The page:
In July 2020, NWTC launched a new Summer Youth Academy, a six-week education/internship experience, focused on raising awareness of career opportunities and educational pathways within advanced manufacturing and clean energy sectors. In partnership with Buffalo, New York Mayor Byron Brown’s Summer Internship Program, the fully paid immersion experience is for youth interested in high tech careers, who will complete weekly modules on machining, electrical, welding, mechatronics and renewable energy. Students also participate in site visits to partner companies, such as Tesla, New York Power Authority, National Grid, and Moog.

In September 2022, the WNY regional office of ESD was also awarded approximately $25 million through the federal Economic Development Administration (EDA) Build Back Better Regional Challenge to invest in East Buffalo and accelerate the growth of advanced manufacturing in the region. The $1 billion program is the marquee of EDA’s American Rescue Plan programs, aimed at boosting economic recovery from the pandemic and rebuild American communities, including those grappling with decades of disinvestment.

Local business perspective: manufacturing DNA

“Workforce is key here at PM Plastics. We work hard to add the appropriate skillsets to our team. We work with several employment agencies and local universities to find talent, like University of Buffalo and Canisius College. We also continuously network with our clients and suppliers to identify potential available candidates. We have also benchmarked our compensation and benefits to ensure we are industry leading so that we can attract and retain the best talent,” said Benjamin Harp, president at PM Plastics, based in Orchard Park, NY.

Harp and his business partner Tom Rybicki purchased PM Plastics in March 2022, after working at Polymer Conversions (now known as Medbio), a full-service medical contract manufacturer, including injection molding machines and injection mold tooling. Before leaving Polymer Conversions, the two led the company through several large manufacturing expansions in 2009 and again in 2021. The 2009 expansion at Polymer Conversions was 22,000 square feet, including 30 new full-time jobs, and the 2021 expansion was similar in expansion size and jobs commitment. “New York State was highly responsive and supportive of those expansions. When we decided to purchase our own company, we had confidence that New York State would be supportive of us based on our history and performance with the State,” Harp said.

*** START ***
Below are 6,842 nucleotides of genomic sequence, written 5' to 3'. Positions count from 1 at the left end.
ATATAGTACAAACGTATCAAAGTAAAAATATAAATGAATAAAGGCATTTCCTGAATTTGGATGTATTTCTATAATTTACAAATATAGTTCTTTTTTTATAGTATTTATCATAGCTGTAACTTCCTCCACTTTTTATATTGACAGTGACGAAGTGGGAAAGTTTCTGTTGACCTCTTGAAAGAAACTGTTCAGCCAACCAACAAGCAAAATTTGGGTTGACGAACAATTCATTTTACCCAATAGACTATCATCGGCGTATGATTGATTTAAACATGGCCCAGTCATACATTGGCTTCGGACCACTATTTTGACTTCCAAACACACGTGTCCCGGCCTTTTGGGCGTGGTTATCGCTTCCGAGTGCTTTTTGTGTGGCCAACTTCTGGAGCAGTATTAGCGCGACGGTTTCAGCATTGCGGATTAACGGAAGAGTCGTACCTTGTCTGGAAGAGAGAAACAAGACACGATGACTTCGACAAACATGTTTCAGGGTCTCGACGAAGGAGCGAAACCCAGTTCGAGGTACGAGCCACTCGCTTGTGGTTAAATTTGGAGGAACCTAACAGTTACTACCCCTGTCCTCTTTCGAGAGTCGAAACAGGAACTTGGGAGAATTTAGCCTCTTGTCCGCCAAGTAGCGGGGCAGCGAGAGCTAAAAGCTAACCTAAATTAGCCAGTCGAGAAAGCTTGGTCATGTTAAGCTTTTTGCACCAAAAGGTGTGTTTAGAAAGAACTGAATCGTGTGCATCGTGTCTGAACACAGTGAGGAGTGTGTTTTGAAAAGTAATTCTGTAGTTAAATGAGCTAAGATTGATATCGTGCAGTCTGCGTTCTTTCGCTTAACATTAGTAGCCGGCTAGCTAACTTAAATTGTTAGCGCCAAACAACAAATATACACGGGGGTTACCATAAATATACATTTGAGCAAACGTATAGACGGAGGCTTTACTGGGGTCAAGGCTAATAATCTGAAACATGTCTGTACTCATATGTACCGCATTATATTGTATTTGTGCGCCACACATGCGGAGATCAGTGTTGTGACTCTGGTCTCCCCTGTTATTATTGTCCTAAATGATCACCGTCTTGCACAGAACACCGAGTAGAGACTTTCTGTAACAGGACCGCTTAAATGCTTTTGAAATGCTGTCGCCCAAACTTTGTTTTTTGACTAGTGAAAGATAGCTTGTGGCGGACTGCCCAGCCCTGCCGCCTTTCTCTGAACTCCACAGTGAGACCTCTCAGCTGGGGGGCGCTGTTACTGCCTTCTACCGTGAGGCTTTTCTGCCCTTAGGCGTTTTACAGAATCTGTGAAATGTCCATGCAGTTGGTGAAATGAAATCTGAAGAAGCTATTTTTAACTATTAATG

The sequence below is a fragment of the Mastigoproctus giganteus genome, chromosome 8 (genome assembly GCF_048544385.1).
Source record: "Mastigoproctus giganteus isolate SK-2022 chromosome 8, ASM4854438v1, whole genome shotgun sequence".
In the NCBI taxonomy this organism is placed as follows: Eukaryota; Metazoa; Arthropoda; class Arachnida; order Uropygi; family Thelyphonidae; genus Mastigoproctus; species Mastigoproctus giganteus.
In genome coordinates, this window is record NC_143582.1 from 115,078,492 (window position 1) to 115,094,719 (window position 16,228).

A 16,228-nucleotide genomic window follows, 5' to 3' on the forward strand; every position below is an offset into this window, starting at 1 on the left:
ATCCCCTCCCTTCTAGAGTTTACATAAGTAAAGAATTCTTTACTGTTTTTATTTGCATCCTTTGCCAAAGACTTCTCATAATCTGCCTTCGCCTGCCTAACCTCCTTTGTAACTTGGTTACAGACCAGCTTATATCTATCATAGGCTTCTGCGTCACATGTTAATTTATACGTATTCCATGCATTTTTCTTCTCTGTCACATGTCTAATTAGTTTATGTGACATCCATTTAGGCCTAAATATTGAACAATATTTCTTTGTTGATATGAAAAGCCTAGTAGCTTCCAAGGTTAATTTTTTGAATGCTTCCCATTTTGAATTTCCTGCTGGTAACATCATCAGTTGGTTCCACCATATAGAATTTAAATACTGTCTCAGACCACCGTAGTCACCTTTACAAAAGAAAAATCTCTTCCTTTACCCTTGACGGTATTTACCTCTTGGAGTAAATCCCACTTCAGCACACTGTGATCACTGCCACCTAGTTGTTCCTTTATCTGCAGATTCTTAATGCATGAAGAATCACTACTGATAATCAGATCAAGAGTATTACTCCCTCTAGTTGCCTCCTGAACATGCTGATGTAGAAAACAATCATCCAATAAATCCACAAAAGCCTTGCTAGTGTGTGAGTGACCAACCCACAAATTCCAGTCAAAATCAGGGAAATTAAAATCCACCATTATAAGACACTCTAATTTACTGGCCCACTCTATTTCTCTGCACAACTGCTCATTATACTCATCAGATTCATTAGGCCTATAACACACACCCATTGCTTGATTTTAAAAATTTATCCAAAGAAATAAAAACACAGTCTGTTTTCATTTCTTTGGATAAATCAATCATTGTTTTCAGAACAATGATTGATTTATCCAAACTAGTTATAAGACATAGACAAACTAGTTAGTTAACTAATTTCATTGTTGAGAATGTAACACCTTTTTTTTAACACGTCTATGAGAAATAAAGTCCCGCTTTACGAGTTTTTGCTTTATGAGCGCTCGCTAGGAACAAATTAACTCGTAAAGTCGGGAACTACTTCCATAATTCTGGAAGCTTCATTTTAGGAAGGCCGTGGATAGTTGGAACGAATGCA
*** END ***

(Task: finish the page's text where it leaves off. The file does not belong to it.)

PM Plastics manufactures plastic molded components and devices for OEM clients. The company has a zero-waste policy and works with clients to evaluate and use recycled content materials for their products.

“Buffalo and Western New York has several universities preparing the workforce in our community like University at Buffalo, SUNY Buffalo State, and Canisius University,” said Harp. The company also works with the Northland Workforce Training Center (NWTC) for training, co-op, internship and permanent employment opportunities for those seeking high-paying advanced manufacturing and energy careers in Western New York, as a resource when the company hires new talent.

“Buffalo is a manufacturing town,” Harp added. “Making things is in our DNA. We talk manufacturing at our dinner tables.”

Investing in American Manufacturing - 2023

This map shows where manufacturers are choosing to invest their resources, whether they are building new production facilities or expanding existing plants.